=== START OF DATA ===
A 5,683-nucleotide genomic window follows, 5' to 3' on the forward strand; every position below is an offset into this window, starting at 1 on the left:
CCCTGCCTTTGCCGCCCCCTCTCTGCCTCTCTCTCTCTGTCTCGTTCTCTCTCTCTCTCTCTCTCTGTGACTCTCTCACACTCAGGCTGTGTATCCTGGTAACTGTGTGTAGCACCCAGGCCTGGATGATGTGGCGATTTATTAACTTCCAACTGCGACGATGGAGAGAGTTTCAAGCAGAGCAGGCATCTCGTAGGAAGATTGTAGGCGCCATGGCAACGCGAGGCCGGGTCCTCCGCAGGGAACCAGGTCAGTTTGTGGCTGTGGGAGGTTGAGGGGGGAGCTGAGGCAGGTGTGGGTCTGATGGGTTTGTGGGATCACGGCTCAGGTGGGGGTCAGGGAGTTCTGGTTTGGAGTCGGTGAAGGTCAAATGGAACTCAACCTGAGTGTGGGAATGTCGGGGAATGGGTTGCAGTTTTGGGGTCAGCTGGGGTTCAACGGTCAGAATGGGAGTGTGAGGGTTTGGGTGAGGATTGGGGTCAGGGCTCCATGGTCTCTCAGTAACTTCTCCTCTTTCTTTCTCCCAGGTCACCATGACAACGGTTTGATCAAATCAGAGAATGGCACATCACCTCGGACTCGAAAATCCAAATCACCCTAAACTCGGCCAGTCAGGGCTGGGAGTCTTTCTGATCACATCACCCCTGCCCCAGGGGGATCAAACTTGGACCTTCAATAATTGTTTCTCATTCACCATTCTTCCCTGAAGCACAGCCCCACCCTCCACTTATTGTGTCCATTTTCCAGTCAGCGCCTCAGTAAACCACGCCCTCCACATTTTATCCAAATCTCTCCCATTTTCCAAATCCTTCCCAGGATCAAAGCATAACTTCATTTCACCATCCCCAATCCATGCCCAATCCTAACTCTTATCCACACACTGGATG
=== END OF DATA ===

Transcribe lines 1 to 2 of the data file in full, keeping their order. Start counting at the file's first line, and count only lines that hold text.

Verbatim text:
A 5,683-nucleotide genomic window follows, 5' to 3' on the forward strand; every position below is an offset into this window, starting at 1 on the left:
CCCTGCCTTTGCCGCCCCCTCTCTGCCTCTCTCTCTCTGTCTCGTTCTCTCTCTCTCTCTCTCTCTGTGACTCTCTCACACTCAGGCTGTGTATCCTGGTAACTGTGTGTAGCACCCAGGCCTGGATGATGTGGCGATTTATTAACTTCCAACTGCGACGATGGAGAGAGTTTCAAGCAGAGCAGGCATCTCGTAGGAAGATTGTAGGCGCCATGGCAACGCGAGGCCGGGTCCTCCGCAGGGAACCAGGTCAGTTTGTGGCTGTGGGAGGTTGAGGGGGGAGCTGAGGCAGGTGTGGGTCTGATGGGTTTGTGGGATCACGGCTCAGGTGGGGGTCAGGGAGTTCTGGTTTGGAGTCGGTGAAGGTCAAATGGAACTCAACCTGAGTGTGGGAATGTCGGGGAATGGGTTGCAGTTTTGGGGTCAGCTGGGGTTCAACGGTCAGAATGGGAGTGTGAGGGTTTGGGTGAGGATTGGGGTCAGGGCTCCATGGTCTCTCAGTAACTTCTCCTCTTTCTTTCTCCCAGGTCACCATGACAACGGTTTGATCAAATCAGAGAATGGCACATCACCTCGGACTCGAAAATCCAAATCACCCTAAACTCGGCCAGTCAGGGCTGGGAGTCTTTCTGATCACATCACCCCTGCCCCAGGGGGATCAAACTTGGACCTTCAATAATTGTTTCTCATTCACCATTCTTCCCTGAAGCACAGCCCCACCCTCCACTTATTGTGTCCATTTTCCAGTCAGCGCCTCAGTAAACCACGCCCTCCACATTTTATCCAAATCTCTCCCATTTTCCAAATCCTTCCCAGGATCAAAGCATAACTTCATTTCACCATCCCCAATCCATGCCCAATCCTAACTCTTATCCACACACTGGATG